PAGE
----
Balkinization  

Thursday, May 19, 2011

Further Thoughts on Goodwin Liu Vote

Jason Mazzone

My distinguished colleague-in-blogging, Sandy Levinson, says about my earlier post on the Goodwin Liu vote today that I'm wrong.

I'm not ready to agree with that.


Professor Levinson says 52 votes on cloture don't approach a negative vote on the merits and he complains of the "tyranny of the egregious Senate minority" that killed the Liu nomination. While Jack might be right in his assessments of the dynamics of strategic voting, we just don't know in the current climate how many votes Liu would have received on the merits had things gotten to that stage. And while 52 votes on cloture is a majority, to be sure, it is barely so. It's certainly small enough that it should give even supporters of Liu considerable pause.

There are plenty of lawyers qualified to serve as federal judges. (And from my perspective Goodwin Liu is easily among them.) But as between a lawyer who can garner only 52 votes to overcome a rare filibuster and a lawyer who is able to attract wider support--even as few as 60 votes!--I see no reason for preferring the former. Presidential elections do indeed have consequences. But with a closely divided electorate and a closely divided Senate, we should expect more than a vote or two to determine who gets a lifetime appointment as a federal judge. The courts are too important to leave their composition to the outcome of a few Senate races.

And lifetime appointment is the system we have. It is therefore a bit too cute to suggest, as Professor Levinson does, that Ginsburg and Breyer should retire now because they've reached year eighteen--the magic term period Professor Levinson favors. (Why shouldn't they have retired after fifteen years instead?) Like Professor Levinson, I favor term limits for Supreme Court justices. But the main reason I favor term limits is precisely because they greatly limit the ability of justices to strategically time their retirements in order to control who replaces them. I don't think it's proper for a justice to aim for a successor who shares his or her "constitutional vision," as Professor Levinson puts it.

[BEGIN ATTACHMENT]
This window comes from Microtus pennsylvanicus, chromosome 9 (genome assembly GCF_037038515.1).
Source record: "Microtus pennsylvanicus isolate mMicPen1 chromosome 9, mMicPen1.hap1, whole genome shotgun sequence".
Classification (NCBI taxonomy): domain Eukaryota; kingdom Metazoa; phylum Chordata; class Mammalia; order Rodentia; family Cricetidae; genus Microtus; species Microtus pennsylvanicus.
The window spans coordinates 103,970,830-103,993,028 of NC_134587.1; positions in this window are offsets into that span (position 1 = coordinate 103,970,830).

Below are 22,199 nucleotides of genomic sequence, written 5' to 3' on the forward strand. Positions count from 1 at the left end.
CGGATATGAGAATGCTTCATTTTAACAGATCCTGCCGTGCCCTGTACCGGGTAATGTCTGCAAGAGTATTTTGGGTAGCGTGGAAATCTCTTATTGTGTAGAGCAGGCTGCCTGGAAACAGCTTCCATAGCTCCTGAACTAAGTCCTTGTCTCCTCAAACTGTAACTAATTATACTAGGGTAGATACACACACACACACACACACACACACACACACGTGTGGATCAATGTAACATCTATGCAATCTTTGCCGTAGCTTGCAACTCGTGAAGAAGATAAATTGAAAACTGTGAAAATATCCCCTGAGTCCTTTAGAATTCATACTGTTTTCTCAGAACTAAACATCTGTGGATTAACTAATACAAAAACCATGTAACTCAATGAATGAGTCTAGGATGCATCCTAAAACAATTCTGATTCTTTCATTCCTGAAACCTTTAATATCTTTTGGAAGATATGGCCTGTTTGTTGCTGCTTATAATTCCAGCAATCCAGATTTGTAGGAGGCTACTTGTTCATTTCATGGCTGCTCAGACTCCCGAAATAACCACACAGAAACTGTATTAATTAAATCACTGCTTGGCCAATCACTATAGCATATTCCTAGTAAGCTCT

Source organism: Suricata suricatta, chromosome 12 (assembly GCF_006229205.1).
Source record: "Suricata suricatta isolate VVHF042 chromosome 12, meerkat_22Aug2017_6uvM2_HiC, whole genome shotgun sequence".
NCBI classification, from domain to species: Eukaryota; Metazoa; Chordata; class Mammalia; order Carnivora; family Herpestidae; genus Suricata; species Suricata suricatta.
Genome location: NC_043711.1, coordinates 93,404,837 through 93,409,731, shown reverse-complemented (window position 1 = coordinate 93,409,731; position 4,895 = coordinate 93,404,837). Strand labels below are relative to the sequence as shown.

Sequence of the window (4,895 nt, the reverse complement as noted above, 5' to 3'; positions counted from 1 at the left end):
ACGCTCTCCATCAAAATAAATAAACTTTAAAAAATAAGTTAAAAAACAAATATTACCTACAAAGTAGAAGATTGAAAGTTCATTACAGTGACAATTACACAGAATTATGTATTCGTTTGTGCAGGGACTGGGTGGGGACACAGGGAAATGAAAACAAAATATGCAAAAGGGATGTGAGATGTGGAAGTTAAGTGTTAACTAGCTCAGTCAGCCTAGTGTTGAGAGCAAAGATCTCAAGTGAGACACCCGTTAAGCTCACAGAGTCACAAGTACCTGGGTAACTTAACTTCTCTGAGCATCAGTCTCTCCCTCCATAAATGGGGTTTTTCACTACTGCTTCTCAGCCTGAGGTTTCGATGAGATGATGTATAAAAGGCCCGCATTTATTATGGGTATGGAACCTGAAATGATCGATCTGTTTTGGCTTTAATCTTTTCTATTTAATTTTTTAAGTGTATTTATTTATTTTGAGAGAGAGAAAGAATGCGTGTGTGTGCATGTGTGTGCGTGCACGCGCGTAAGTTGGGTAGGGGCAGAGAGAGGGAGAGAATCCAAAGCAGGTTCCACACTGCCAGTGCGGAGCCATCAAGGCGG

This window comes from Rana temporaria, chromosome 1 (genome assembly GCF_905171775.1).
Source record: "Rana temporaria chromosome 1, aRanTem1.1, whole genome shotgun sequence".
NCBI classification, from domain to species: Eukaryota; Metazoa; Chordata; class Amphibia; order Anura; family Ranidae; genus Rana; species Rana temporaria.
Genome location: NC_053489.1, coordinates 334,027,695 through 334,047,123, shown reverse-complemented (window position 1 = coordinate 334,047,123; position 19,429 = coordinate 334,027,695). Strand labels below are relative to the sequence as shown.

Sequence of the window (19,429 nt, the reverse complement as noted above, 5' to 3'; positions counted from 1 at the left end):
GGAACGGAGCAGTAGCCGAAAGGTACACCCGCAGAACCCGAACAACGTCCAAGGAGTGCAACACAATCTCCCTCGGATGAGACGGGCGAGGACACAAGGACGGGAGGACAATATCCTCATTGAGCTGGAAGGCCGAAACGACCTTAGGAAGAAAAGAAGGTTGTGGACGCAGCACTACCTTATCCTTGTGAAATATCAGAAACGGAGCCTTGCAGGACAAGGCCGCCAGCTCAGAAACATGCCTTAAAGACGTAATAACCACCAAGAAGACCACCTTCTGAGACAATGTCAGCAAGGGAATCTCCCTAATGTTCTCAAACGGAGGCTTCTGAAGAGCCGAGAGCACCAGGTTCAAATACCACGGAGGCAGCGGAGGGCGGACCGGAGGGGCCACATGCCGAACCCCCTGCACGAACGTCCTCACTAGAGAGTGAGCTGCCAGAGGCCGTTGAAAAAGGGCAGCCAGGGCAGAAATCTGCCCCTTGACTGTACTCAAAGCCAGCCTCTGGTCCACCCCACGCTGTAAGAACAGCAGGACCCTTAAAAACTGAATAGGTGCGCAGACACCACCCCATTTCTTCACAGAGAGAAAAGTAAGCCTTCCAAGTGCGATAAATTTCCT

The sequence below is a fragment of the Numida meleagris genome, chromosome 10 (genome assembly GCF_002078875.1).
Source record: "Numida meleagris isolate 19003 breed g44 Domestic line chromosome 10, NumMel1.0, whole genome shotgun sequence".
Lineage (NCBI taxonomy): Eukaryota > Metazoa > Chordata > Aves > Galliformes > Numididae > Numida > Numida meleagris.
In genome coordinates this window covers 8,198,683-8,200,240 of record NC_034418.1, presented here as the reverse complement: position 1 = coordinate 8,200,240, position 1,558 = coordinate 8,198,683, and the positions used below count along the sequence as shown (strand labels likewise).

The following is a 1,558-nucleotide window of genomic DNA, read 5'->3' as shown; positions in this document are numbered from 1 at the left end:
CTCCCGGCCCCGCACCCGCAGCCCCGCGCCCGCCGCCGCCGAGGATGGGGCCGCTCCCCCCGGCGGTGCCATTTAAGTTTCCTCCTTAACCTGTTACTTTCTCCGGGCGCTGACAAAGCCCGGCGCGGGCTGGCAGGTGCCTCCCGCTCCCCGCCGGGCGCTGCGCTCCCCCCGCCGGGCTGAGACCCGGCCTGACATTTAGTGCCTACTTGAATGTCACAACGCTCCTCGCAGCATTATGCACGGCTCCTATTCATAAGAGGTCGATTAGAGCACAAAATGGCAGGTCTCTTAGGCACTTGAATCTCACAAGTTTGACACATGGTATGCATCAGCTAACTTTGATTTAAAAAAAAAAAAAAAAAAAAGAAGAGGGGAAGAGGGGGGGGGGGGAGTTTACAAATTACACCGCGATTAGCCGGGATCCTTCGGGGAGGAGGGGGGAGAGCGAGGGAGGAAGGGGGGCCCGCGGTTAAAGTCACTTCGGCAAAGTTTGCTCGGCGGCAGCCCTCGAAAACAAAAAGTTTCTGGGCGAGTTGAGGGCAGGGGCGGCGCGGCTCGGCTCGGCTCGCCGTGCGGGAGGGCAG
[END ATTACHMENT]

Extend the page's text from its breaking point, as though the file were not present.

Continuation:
I'm not even sure I want justices to have a "constitutional vision." The role of a justice is to decide each case to the best of his or her ability. And that, as far as I can tell, is what the justices mostly do. Academic commentators have visions and politicians have visions too. But I don't think that one can explain much about how the Supreme Court (or any other court) operates by seeking to understand decisions in terms of the visions the justices hold. Even if a justice has a vision, it's far from clear to me how it translates into deciding any particular case.

Professor Levinson sees judicial confirmations as just another opportunity in our system of government to put in place or shore up one vision of the good life. I don't. Courts are not comprised of political parties. The justices are not on one team or the other. And confirmation outcomes need not track perfectly the election returns.

Rather than push a nominee whose fate will depend upon a few votes here and there, the President should look more broadly. And Ginsburg and Breyer, vision or not, should ignore the calls to step down and continue to do what they were appointed to do.


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